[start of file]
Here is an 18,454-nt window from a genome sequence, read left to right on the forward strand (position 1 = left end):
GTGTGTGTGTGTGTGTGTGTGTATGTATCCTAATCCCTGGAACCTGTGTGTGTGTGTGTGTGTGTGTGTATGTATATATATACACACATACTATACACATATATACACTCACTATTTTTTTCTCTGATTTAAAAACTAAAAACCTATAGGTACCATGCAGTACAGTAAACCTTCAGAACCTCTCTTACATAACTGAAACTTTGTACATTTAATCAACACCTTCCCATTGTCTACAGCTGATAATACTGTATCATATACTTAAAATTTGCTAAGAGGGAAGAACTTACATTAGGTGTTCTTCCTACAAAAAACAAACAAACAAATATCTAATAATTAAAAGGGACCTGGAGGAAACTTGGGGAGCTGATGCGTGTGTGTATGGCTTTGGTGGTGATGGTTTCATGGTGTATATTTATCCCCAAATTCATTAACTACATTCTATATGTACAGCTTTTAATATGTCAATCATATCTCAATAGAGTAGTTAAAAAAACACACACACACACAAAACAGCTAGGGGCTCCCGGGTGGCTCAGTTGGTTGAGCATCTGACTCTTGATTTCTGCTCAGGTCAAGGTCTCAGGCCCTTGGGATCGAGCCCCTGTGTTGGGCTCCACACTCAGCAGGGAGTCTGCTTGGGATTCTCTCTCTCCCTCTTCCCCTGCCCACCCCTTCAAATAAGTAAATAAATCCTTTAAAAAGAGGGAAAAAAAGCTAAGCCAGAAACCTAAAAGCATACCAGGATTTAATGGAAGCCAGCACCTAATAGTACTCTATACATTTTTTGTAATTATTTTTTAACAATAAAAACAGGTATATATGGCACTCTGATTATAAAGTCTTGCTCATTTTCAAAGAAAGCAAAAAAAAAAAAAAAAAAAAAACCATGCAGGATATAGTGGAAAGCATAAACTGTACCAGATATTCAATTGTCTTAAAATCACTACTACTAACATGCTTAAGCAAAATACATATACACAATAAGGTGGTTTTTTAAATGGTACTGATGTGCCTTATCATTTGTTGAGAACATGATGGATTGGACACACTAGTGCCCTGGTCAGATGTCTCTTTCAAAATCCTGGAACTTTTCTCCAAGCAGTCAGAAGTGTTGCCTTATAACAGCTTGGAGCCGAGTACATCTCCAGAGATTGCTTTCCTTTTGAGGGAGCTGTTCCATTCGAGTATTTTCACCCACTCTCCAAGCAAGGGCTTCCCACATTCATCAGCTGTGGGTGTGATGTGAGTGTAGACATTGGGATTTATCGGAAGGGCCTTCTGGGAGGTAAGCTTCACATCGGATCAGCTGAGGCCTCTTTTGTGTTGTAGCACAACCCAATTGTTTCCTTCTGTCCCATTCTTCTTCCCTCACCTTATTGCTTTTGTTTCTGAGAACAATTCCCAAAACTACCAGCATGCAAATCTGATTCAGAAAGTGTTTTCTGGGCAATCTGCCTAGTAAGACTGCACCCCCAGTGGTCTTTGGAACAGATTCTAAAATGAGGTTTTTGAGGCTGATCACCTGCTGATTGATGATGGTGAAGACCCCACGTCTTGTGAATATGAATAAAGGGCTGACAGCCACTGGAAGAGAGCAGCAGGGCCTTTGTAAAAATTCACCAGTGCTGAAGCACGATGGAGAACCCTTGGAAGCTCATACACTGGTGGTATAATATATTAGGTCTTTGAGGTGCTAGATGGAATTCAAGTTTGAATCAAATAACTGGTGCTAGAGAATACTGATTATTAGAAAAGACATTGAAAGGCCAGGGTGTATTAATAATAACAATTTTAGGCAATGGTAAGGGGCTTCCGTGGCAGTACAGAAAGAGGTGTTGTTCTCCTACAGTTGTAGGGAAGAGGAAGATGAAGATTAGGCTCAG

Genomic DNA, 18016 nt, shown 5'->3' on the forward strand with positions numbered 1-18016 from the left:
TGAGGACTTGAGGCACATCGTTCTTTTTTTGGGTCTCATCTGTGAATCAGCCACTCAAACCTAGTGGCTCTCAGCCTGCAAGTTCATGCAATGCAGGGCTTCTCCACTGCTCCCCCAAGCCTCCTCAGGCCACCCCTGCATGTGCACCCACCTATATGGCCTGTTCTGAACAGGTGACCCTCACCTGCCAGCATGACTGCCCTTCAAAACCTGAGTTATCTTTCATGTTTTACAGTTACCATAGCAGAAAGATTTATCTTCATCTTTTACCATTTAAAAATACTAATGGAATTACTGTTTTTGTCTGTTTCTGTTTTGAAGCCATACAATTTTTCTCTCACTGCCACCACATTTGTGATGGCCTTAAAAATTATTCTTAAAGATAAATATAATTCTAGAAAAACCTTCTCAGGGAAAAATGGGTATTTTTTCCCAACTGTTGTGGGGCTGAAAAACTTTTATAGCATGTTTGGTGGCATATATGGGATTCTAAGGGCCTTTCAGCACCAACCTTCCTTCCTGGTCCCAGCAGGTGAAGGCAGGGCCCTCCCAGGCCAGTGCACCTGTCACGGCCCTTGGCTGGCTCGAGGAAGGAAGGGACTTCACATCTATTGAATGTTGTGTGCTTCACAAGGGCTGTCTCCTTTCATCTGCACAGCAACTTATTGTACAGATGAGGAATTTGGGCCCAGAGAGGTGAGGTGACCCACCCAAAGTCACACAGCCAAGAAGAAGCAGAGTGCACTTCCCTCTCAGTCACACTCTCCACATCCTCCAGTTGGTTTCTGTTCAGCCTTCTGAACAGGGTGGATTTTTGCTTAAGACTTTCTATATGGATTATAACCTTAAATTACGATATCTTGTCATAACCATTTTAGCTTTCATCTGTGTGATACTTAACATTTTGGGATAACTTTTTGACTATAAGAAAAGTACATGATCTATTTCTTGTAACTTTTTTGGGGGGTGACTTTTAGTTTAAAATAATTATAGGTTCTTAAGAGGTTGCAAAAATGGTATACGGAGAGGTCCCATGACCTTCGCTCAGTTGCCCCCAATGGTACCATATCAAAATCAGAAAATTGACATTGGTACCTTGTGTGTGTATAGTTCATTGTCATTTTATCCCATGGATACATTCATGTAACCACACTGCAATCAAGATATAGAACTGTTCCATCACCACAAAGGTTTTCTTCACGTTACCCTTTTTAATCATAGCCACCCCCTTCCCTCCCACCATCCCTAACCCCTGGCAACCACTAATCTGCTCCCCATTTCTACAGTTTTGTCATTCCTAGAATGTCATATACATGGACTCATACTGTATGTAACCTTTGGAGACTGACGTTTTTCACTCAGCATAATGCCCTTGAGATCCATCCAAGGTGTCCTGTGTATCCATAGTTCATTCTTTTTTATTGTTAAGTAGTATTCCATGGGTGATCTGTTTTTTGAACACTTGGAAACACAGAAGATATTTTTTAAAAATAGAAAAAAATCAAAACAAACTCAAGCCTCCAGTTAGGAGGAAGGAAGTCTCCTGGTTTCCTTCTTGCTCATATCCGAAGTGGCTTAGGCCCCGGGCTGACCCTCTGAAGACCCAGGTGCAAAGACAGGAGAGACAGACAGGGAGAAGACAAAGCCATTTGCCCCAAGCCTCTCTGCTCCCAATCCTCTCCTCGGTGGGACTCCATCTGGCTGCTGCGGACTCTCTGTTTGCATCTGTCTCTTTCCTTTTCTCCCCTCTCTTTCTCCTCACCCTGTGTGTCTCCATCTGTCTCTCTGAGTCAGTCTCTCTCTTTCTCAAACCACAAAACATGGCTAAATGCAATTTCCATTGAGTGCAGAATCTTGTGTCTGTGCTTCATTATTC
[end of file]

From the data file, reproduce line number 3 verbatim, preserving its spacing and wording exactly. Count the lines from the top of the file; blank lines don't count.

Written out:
Genomic DNA, 18016 nt, shown 5'->3' on the forward strand with positions numbered 1-18016 from the left: